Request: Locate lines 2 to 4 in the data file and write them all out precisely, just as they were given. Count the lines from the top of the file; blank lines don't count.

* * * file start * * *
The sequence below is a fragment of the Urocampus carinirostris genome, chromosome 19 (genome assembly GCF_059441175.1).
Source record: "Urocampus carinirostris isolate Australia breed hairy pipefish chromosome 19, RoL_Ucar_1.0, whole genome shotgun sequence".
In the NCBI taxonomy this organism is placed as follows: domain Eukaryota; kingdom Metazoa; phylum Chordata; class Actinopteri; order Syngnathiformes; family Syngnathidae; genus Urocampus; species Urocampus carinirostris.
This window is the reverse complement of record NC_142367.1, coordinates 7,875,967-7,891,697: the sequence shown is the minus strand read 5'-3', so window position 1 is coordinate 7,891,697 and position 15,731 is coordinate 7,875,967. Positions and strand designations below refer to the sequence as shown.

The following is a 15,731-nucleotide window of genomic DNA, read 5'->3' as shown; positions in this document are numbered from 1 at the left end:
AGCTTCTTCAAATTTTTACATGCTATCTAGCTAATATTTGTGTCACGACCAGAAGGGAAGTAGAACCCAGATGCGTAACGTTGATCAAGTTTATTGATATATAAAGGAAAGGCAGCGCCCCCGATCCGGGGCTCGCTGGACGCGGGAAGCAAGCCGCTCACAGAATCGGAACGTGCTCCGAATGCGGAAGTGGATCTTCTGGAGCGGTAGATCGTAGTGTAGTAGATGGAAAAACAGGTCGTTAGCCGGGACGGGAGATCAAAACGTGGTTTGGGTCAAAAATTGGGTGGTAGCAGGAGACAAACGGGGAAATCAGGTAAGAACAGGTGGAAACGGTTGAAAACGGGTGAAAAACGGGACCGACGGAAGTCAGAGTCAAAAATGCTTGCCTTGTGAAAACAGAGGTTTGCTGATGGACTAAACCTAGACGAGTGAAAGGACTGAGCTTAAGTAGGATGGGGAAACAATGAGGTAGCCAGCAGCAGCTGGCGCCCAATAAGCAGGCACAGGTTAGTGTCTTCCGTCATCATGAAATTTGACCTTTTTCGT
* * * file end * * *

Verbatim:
Source record: "Urocampus carinirostris isolate Australia breed hairy pipefish chromosome 19, RoL_Ucar_1.0, whole genome shotgun sequence".
In the NCBI taxonomy this organism is placed as follows: domain Eukaryota; kingdom Metazoa; phylum Chordata; class Actinopteri; order Syngnathiformes; family Syngnathidae; genus Urocampus; species Urocampus carinirostris.
This window is the reverse complement of record NC_142367.1, coordinates 7,875,967-7,891,697: the sequence shown is the minus strand read 5'-3', so window position 1 is coordinate 7,891,697 and position 15,731 is coordinate 7,875,967. Positions and strand designations below refer to the sequence as shown.